What you need to know:
- Subsidies may make sense in a command economy but not in a free market environment.
- Nobody wants Kenyans to struggle too hard to put food on the table, but in the short term, they will have little choice.
- In the long term, economic strategists say, the situation will stabilise and commodity prices will fall to reasonable levels on their own.
The removal of subsidies on oil products and electricity has been a hot topic this season and Kenyans are hurting.
Yet they should have seen it coming. For, of course, subsidies may make sense in a command economy but not in a free market environment.
Indeed, one does not need to be an economist to know that subsidies are a very unsustainable way of making essential consumer products available, and in a situation where a poor Third World country is caught up in the maelstrom of global food prices gone haywire, there is no simple way of preparing for such an eventuality.
By now, it should have occurred to even the most ardent supporters of the new government that most of the stuff they were hearing during the campaigns was so much poppycock, and that the Jubilee administration was not responsible for the high energy and food prices like maize flour.
As matters stand, without subsidies, the price of petrol would have hit the Sh200 mark long ago, while that of food would have gone through the roof.
Deal with reality
On this issue, both the former and the new administrations have not been forthright.
During the campaigns, when one side of the political divide tried to explain that the war between Russia and Ukraine was one of the reasons for the rising prices, the other side poophooed the notion, insisting that maladministration of the country’s finances was entirely to blame.
Now, the campaign season is over and the Kenya Kwanza government has to deal with the reality. Removing subsidies on consumables was perhaps a step in the right direction.
The problem with subsidies, economists say, is that they distort the free market dynamics.
Apparently, the new government is not averse to lowering the price of fertilisers and other agricultural inputs so that farmers can grow more food, but it has balked at cushioning the ordinary folk from the rising prices of consumer goods.
Nobody wants Kenyans to struggle too hard to put food on the table, but in the short term, they will have little choice.
In the long term, economic strategists say, the situation will stabilise and commodity prices will fall to reasonable levels on their own.
But Kenyans should be forgiven for a healthy dose of scepticism; from experience, when prices rise, they rarely ever fall.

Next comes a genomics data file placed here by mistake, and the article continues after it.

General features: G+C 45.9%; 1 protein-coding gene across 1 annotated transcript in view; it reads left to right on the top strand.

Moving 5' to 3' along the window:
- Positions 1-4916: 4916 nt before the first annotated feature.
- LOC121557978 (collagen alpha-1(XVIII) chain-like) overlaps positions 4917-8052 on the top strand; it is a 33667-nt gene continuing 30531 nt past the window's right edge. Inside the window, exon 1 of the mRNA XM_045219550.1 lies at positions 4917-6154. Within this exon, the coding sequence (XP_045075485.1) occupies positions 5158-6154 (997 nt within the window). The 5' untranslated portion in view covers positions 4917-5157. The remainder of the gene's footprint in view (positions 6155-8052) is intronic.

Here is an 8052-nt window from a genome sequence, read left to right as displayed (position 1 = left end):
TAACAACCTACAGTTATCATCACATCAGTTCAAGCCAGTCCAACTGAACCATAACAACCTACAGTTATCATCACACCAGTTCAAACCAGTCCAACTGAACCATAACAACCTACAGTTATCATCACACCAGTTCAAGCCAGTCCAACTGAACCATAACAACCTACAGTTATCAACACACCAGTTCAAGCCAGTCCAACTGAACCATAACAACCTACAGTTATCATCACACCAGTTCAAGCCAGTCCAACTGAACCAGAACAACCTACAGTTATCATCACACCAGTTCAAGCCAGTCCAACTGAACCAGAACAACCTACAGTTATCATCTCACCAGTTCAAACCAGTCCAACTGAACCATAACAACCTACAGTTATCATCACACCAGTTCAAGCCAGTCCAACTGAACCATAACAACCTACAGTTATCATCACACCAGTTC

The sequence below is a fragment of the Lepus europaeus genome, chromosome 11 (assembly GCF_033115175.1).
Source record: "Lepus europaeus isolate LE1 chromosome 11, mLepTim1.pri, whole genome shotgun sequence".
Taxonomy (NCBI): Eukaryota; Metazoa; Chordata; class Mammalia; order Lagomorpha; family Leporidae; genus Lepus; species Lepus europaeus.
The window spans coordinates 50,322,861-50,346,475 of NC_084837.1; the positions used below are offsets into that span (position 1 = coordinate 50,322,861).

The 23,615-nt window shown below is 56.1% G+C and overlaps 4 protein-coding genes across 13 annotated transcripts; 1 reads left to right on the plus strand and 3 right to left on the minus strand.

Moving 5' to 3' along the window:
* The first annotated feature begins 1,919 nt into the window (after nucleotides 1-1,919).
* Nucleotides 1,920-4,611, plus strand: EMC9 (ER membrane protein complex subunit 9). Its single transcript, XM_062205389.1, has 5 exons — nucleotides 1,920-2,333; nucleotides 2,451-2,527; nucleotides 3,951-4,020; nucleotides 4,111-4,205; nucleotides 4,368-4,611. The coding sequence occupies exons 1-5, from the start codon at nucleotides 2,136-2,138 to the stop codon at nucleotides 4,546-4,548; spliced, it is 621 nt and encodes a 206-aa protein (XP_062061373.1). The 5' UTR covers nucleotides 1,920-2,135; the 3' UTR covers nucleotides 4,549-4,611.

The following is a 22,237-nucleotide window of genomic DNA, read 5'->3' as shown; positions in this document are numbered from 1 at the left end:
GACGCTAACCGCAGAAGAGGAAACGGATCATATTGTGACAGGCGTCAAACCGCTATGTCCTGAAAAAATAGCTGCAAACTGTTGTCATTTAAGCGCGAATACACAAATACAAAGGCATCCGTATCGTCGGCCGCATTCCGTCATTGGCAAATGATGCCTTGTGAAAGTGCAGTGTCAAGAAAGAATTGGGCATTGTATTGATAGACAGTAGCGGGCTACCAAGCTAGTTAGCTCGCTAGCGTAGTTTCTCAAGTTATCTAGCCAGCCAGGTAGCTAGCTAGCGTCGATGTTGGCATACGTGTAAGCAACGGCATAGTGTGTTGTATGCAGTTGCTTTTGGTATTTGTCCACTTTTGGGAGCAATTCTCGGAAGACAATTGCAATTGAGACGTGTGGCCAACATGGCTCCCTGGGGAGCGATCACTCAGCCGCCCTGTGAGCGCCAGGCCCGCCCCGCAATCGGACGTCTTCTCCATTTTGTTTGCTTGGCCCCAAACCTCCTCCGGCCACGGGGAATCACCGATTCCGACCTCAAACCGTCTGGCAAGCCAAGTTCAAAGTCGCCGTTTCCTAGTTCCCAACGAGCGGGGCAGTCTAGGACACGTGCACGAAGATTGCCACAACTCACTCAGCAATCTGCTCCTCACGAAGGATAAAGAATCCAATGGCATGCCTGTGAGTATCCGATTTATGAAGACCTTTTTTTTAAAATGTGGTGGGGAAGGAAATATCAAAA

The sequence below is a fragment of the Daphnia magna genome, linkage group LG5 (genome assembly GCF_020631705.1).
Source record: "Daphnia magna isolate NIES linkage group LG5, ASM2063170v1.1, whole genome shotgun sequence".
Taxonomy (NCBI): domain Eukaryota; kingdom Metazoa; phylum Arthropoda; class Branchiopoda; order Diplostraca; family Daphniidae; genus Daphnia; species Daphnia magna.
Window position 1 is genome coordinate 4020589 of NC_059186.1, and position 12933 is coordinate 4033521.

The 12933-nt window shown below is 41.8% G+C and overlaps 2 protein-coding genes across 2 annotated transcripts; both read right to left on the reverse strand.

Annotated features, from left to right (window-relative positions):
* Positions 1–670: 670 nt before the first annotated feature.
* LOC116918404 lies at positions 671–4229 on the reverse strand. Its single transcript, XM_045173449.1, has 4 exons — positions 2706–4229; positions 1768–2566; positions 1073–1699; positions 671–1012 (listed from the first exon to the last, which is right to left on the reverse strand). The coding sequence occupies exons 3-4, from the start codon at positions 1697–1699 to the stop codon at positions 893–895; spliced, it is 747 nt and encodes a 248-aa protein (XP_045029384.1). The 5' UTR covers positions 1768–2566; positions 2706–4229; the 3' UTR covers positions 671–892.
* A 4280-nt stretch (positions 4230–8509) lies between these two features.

One of the greatest problems with subsidies is that since the government does not have money of its own, the cost has to be borne by the taxpayer. In short, higher taxes are inevitable.
There are a few possible scenarios should the food situation not improve. One of them is rioting in the streets, a most undesirable outcome.
Widespread riots over food scarcity have been known to happen throughout history, which is why governments are always tempted to intervene.
The situation becomes dire when natural calamities like inadequate rainfall lead to drought.
Many areas are already experiencing this condition and how this nascent government gets out of the tight spot, especially in light of its erstwhile populist campaign rhetoric will be a major test.
Secondly, the government needs to collect a lot more money in taxes than before in a situation where Kenyans believe they are already paying too much tax on just about everything.
At 8.5 per cent, this country is reeling under food inflationary pressure that is not likely to subside until next year.
More taxation means less purchasing power, but if they feel the pain now after the removal of subsidies, it should be temporary, they are told.
But can the long-suffering consumers really have the patience to wait for the good days to come back?
They don’t have much choice. A prominent investor argues that countries which rely on subsidies to keep their populations calm achieve nothing.
Indeed, their economies stagnate to the point where they collapse. What is required, he said, is for the government to exercise fiscal and monetary policy discipline that discourages waste and conspicuous consumption.
That done, the money saved will be enough for investing in human capital through job creation, thus allowing more people to earn enough money for sustenance.
In summary, those Kenyans who are grumbling that they were told the prices of unga would fall when the new government came into power completely missed the point; no government on earth has the power to dictate consumer prices in a capitalist economy and mitigation measures like subsidies are not only too expensive, they are harmful in the long run.
So, my unsolicited advice to fellow sufferers; just bear with it and hope things will improve in the near future. There is no shortcut and no free lunch.
Mr Ngwiri is a consultant editor; [email protected]